We’ve seen time and time again that that trickle down does not work. And, by the way, we don’t have anything against wealthy people. You got a great idea, you’re going to go out and make millions of dollars—that’s fine. I have no problem with that. But guess what? You got to pay your fair share. You got to pay some. Because guess what? Folks who are making—living on the edge, they’re paying. And so, again, all it’s done is make those at the top richer in the past, and everyone else falling behind.

    Take a look at whom the American people believe Biden’s American Rescue Plan is going to help. This is why Biden’s approach has a strong chance of working politically.


    Here’s another example of Biden’s working-class rhetoric, from his March 25 press conference:

    If you notice—don’t you find it kind of interesting that my Republican friends were worried about that the cost and the taxes that had to be had—if there is any tax to be had, as they talk about it—in dealing with the—the act that we just passed which puts money in people’s pockets—ordinary people.

    Did you hear them complain when they passed close to a $2 trillion Trump tax cut—83 percent going to the top 1 percent? Did you hear them talk about that all? I love the fact that they’ve found this whole idea of concern about the federal budget. It’s kind of amazing.

    When the federal budget is saving people’s lives, they don’t think it’s such a good idea. When the federal budget is feathering the nest of the wealthiest Americans—90 of the Fortune 500 companies making billions of dollars not paying a cent in taxes; reducing taxes to the point that people who are making—you know, if you’re a husband and wife, a schoolteacher and a cop, you’re paying at a higher rate than the average person making a billion dollars a year is—something is wrong. Their newfound concern.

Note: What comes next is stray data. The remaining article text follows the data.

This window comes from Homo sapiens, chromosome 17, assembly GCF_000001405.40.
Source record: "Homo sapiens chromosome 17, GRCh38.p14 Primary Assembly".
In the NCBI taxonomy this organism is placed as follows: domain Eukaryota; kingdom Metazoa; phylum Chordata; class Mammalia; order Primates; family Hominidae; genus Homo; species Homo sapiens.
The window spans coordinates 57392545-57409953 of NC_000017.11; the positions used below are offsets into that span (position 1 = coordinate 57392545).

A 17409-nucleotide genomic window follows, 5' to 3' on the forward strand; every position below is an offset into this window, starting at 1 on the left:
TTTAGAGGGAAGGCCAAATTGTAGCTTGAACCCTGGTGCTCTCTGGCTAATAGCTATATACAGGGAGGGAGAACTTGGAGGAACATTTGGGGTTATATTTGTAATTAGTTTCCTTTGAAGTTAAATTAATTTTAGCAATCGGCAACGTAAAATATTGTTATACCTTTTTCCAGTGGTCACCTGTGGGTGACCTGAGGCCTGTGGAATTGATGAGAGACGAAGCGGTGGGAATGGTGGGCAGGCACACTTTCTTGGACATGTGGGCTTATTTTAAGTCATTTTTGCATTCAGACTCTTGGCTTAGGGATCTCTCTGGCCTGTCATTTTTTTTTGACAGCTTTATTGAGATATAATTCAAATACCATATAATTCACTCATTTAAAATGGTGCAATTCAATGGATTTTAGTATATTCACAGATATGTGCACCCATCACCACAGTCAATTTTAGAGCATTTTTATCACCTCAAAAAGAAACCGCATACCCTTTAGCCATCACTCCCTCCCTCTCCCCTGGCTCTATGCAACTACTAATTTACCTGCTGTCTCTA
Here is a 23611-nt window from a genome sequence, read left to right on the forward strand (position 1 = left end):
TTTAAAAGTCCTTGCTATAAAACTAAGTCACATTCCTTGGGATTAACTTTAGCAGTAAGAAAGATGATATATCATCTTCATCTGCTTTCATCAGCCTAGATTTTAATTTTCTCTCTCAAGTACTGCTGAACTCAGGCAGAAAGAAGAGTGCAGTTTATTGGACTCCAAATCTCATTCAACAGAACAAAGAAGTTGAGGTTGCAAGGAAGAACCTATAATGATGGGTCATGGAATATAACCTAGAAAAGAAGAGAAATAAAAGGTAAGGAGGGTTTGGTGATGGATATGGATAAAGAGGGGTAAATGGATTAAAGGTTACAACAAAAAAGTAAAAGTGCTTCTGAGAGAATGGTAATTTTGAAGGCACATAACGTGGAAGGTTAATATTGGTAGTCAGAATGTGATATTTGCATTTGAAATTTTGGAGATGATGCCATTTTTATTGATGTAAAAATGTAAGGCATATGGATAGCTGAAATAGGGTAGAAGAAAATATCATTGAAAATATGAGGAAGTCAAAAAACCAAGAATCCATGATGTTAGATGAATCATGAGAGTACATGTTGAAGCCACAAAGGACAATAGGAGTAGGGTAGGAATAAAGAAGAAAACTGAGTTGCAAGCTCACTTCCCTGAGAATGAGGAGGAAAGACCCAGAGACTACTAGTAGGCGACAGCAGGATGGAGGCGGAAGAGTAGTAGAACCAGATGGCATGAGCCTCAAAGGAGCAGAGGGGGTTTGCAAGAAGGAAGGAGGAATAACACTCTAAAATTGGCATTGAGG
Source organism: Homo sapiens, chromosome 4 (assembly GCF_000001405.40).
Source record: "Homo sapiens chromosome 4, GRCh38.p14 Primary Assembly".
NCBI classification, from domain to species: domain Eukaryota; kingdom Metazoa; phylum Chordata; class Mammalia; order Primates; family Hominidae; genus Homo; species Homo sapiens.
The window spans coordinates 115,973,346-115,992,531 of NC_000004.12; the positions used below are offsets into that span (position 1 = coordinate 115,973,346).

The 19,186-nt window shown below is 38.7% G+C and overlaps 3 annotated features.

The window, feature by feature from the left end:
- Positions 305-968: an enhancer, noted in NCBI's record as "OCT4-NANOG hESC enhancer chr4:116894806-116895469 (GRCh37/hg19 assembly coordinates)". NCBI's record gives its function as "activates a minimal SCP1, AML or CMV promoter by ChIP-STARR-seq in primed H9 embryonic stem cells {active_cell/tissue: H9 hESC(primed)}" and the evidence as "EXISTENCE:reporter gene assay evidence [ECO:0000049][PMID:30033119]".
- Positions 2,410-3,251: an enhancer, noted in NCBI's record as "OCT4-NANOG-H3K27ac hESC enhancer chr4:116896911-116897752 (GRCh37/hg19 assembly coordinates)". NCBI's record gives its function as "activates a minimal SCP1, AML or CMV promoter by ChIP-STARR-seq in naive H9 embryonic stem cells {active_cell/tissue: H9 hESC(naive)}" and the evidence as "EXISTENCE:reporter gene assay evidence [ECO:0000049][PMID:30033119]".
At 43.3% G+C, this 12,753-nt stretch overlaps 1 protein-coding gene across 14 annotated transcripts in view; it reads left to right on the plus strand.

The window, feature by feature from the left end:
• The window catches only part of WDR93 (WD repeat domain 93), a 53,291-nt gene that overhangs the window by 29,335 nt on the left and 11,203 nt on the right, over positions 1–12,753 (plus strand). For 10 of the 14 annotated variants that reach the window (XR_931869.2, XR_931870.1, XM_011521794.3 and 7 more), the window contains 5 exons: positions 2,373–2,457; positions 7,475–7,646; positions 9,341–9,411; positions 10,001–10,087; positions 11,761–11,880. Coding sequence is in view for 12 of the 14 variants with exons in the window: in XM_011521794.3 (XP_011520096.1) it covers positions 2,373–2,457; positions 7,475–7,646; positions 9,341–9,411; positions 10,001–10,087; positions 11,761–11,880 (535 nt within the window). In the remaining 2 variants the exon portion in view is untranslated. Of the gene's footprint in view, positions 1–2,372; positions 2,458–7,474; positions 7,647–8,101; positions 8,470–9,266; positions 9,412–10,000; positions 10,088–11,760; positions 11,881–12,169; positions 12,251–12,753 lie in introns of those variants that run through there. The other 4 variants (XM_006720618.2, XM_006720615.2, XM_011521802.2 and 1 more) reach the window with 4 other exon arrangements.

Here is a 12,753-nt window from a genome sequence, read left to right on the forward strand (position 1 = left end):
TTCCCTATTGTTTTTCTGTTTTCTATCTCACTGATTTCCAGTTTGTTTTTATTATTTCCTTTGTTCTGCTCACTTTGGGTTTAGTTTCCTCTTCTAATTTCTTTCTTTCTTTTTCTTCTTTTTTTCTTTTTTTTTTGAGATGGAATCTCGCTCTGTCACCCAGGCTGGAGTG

Republicans are many things. One thing they are not is the party of the working class. Don’t look at what they say, look at the policies they pass. Of course, if you want a visual example of their hypocrisy, it doesn’t get much better than Cancún Cruz. I loved the line from the editorial board of the Houston Chronicle: “As Texans froze, Ted Cruz got a ticket to paradise. Paradise can have him.” As for the guy formerly in charge, Trump might like fast food, but here’s one union member who isn’t fooled into thinking that makes him a friend of workers—white or those of color.

    Whether it’s a commitment to infrastructure, a far more equitable tax policy, combating climate change, or support for health care, a living wage, and child care, the Democratic Party is clearly the one doing more for workers of every race, including the white workers the other party is trying to bamboozle. Furthermore, working-class Americans of color know which party fights harder for racial justice and equal rights. The Republicans continue to serve the real masters they’ve served since the days of not just Reagan but Herbert Hoover—the wealthy elite, the 1%.

    Democratic leaders from Joe Biden on down have the facts to counter the lie Republicans are selling. You do as well—Daily Kos is all about news you can use, after all. To paraphrase the wise philosopher and fictional senator John Blutarski, we just have to get out there and do it.

    Ian Reifowitz is the author of The Tribalization of Politics: How Rush Limbaugh’s Race-Baiting Rhetoric on the Obama Presidency Paved the Way for Trump (Foreword by Markos Moulitsas).

    Previous articlePlanned Parenthood Won’t Confront Its Dehumanization Of Unborn Babies
    Next articleWalter Mondale, liberal icon and Carter’s vice president, dies at 93


    Comments are closed.